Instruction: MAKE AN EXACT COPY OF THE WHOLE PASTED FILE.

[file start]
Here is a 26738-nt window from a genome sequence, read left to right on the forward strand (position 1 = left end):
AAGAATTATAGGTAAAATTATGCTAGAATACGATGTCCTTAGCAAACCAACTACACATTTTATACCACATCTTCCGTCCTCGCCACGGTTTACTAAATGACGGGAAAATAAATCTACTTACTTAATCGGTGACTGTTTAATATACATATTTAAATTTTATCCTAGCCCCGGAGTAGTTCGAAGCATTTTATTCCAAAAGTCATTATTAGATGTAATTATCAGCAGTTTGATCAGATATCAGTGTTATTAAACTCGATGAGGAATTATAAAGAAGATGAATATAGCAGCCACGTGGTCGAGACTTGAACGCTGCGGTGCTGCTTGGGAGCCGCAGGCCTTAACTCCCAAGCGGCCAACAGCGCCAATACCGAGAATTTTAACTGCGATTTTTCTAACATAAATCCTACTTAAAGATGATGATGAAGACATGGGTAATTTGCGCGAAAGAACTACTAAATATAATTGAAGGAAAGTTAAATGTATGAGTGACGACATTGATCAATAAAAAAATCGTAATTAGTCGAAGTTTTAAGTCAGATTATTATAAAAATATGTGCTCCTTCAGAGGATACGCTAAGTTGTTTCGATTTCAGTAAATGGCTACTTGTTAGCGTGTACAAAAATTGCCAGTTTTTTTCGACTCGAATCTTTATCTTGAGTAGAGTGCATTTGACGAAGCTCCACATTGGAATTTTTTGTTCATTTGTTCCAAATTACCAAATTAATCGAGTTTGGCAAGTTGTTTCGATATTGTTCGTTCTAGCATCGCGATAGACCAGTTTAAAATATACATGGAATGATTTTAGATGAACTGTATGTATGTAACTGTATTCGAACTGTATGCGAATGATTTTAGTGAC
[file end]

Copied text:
Here is a 26738-nt window from a genome sequence, read left to right on the forward strand (position 1 = left end):
AAGAATTATAGGTAAAATTATGCTAGAATACGATGTCCTTAGCAAACCAACTACACATTTTATACCACATCTTCCGTCCTCGCCACGGTTTACTAAATGACGGGAAAATAAATCTACTTACTTAATCGGTGACTGTTTAATATACATATTTAAATTTTATCCTAGCCCCGGAGTAGTTCGAAGCATTTTATTCCAAAAGTCATTATTAGATGTAATTATCAGCAGTTTGATCAGATATCAGTGTTATTAAACTCGATGAGGAATTATAAAGAAGATGAATATAGCAGCCACGTGGTCGAGACTTGAACGCTGCGGTGCTGCTTGGGAGCCGCAGGCCTTAACTCCCAAGCGGCCAACAGCGCCAATACCGAGAATTTTAACTGCGATTTTTCTAACATAAATCCTACTTAAAGATGATGATGAAGACATGGGTAATTTGCGCGAAAGAACTACTAAATATAATTGAAGGAAAGTTAAATGTATGAGTGACGACATTGATCAATAAAAAAATCGTAATTAGTCGAAGTTTTAAGTCAGATTATTATAAAAATATGTGCTCCTTCAGAGGATACGCTAAGTTGTTTCGATTTCAGTAAATGGCTACTTGTTAGCGTGTACAAAAATTGCCAGTTTTTTTCGACTCGAATCTTTATCTTGAGTAGAGTGCATTTGACGAAGCTCCACATTGGAATTTTTTGTTCATTTGTTCCAAATTACCAAATTAATCGAGTTTGGCAAGTTGTTTCGATATTGTTCGTTCTAGCATCGCGATAGACCAGTTTAAAATATACATGGAATGATTTTAGATGAACTGTATGTATGTAACTGTATTCGAACTGTATGCGAATGATTTTAGTGAC